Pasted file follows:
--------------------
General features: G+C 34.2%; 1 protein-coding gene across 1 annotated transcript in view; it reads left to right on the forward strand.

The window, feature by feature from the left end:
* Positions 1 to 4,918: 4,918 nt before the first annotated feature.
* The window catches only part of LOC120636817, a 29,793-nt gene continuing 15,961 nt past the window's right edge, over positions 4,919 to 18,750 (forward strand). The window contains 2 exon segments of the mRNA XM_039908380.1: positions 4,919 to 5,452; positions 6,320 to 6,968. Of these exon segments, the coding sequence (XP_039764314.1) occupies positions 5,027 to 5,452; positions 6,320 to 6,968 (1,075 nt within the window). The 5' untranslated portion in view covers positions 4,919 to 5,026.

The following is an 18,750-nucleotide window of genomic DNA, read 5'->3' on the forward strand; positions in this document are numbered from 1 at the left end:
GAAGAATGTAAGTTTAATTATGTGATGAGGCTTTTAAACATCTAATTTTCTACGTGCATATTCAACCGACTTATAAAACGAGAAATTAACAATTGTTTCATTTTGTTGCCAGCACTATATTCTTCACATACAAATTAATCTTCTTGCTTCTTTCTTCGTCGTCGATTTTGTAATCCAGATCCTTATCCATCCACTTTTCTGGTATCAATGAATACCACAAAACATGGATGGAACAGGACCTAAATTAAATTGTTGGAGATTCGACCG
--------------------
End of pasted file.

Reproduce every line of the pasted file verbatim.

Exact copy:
General features: G+C 34.2%; 1 protein-coding gene across 1 annotated transcript in view; it reads left to right on the forward strand.

The window, feature by feature from the left end:
* Positions 1 to 4,918: 4,918 nt before the first annotated feature.
* The window catches only part of LOC120636817, a 29,793-nt gene continuing 15,961 nt past the window's right edge, over positions 4,919 to 18,750 (forward strand). The window contains 2 exon segments of the mRNA XM_039908380.1: positions 4,919 to 5,452; positions 6,320 to 6,968. Of these exon segments, the coding sequence (XP_039764314.1) occupies positions 5,027 to 5,452; positions 6,320 to 6,968 (1,075 nt within the window). The 5' untranslated portion in view covers positions 4,919 to 5,026.

The following is an 18,750-nucleotide window of genomic DNA, read 5'->3' on the forward strand; positions in this document are numbered from 1 at the left end:
GAAGAATGTAAGTTTAATTATGTGATGAGGCTTTTAAACATCTAATTTTCTACGTGCATATTCAACCGACTTATAAAACGAGAAATTAACAATTGTTTCATTTTGTTGCCAGCACTATATTCTTCACATACAAATTAATCTTCTTGCTTCTTTCTTCGTCGTCGATTTTGTAATCCAGATCCTTATCCATCCACTTTTCTGGTATCAATGAATACCACAAAACATGGATGGAACAGGACCTAAATTAAATTGTTGGAGATTCGACCG